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A few less Tennessee schools failing to meet NCLB standards

A few less Tennessee schools failing to meet NCLB standards

Posted: Wednesday, July 30, 2008 11:36 am
By: The Associated Press

The Messenger 07.30.08

Associated Press Writer
NASHVILLE (AP) — A few less Tennessee schools are failing to meet performance standards under the federal No Child Left Behind law, but two key school districts are still listed on a “high priority” list, state education officials said Monday.
Tennessee measures whether schools and districts are making “adequate yearly progress,” or AYP, toward the goal of 100 percent of students being proficient in reading and math, and a 90 percent graduation rate by 2014.
Schools that don’t meet benchmarks in the same subject area for at least two years are considered high priority and are subject to state sanctions.
Davidson and Robertson counties have posted at least four years of failing test scores and remain a high priority. Robertson improved this year, but Davidson moved a step closer to being sanctioned, officials said.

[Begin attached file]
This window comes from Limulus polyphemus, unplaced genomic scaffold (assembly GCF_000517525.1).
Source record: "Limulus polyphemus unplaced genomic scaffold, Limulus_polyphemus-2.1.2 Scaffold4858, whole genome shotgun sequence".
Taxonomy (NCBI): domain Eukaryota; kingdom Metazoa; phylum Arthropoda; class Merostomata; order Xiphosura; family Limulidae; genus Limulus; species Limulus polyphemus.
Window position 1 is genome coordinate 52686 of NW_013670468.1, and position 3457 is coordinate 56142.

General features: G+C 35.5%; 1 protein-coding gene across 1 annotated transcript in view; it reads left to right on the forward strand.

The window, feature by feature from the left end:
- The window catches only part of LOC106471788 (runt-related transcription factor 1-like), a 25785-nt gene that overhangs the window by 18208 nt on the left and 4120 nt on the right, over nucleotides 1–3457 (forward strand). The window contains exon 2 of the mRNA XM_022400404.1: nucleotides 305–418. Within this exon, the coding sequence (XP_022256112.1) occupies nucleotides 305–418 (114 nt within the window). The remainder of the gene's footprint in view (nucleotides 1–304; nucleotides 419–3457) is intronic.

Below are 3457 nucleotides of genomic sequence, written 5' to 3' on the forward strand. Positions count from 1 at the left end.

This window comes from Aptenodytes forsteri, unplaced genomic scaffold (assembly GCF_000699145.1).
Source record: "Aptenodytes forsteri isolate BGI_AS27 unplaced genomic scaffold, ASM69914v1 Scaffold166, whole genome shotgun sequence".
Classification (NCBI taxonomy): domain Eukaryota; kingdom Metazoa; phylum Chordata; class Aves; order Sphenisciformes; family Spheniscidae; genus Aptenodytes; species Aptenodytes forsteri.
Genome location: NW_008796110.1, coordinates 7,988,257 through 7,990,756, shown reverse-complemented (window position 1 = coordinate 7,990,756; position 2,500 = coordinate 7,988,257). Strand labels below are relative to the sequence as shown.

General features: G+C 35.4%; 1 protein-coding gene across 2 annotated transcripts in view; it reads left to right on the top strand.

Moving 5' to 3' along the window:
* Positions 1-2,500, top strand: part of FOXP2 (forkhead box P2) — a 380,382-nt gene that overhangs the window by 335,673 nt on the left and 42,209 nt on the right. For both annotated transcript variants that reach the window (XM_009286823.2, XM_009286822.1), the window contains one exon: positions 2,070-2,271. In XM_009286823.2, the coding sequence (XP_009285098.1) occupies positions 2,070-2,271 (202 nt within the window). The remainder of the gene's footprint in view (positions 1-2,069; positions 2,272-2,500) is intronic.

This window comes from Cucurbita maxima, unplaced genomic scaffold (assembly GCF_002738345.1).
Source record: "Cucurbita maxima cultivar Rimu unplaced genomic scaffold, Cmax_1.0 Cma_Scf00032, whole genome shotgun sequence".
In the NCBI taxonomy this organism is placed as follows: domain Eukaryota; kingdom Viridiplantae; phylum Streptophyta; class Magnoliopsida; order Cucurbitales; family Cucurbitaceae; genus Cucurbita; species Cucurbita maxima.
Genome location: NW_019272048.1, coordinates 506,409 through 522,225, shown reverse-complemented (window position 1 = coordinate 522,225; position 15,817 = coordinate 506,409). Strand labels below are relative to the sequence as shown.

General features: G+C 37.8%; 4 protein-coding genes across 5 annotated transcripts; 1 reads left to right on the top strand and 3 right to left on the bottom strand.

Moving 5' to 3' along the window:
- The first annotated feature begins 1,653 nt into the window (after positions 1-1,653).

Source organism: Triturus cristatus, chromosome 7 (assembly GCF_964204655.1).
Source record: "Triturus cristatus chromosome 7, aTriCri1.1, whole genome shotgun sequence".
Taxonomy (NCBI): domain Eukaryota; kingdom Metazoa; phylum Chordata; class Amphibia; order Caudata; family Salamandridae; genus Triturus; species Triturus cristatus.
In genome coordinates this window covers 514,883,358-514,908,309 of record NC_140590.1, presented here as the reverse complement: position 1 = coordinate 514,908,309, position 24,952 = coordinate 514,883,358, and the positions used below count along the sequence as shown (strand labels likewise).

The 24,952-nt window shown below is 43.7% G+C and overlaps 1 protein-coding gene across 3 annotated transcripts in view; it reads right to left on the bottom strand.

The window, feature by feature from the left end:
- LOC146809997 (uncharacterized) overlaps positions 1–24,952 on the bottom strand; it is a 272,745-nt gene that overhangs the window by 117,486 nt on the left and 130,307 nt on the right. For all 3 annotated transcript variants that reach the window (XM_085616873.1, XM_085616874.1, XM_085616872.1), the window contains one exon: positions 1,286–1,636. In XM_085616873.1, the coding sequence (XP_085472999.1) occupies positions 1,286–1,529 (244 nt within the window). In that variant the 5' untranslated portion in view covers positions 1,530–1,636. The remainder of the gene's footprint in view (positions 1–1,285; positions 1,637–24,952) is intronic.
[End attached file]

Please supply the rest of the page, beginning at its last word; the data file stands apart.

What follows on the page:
Tennessee reduced the number of schools on the high priority list to 134 from 139 last year. Twenty-eight schools have come off the list entirely, according to the Department of Education.
“We are extremely pleased with the positive side of the results that we have seen and look forward to helping these districts to continue to improve,” said Education Commissioner Tim Webb.
Connie Smith, the department’s director of accountability, said this is the earliest results have been returned to districts, giving them a good opportunity for “school improvement planning.”
“This shows us that … when you put the right people in the right place, and the right curriculum, you can move these schools off the list,” Smith said.
The 2002 federal No Child Left Behind law judges schools based on students’ math and reading test scores.
Schools face increasingly tough consequences for scores that miss the mark.
Schools and districts must meet performance standards in 37 categories at each grade to be deemed in good standing under the federal law.
A poll released last month by The Associated Press shows Americans have mixed views about standardized tests used to measure students’ ability.
About half of those polled said the tests measure the quality of education offered by schools well. The rest disagree.
The vast majority think classroom work and homework — not standardized tests — are the best ways to measure how well students are doing.
Tennessee Gov. Phil Bredesen said last week that the NCLB law has worked to some degree, but he doesn’t like the way it “tends to aggregate and group kids.”
“We need to be looking through that to the individual student,” he said. “We need to organize the system around them and not around various subgroups.”
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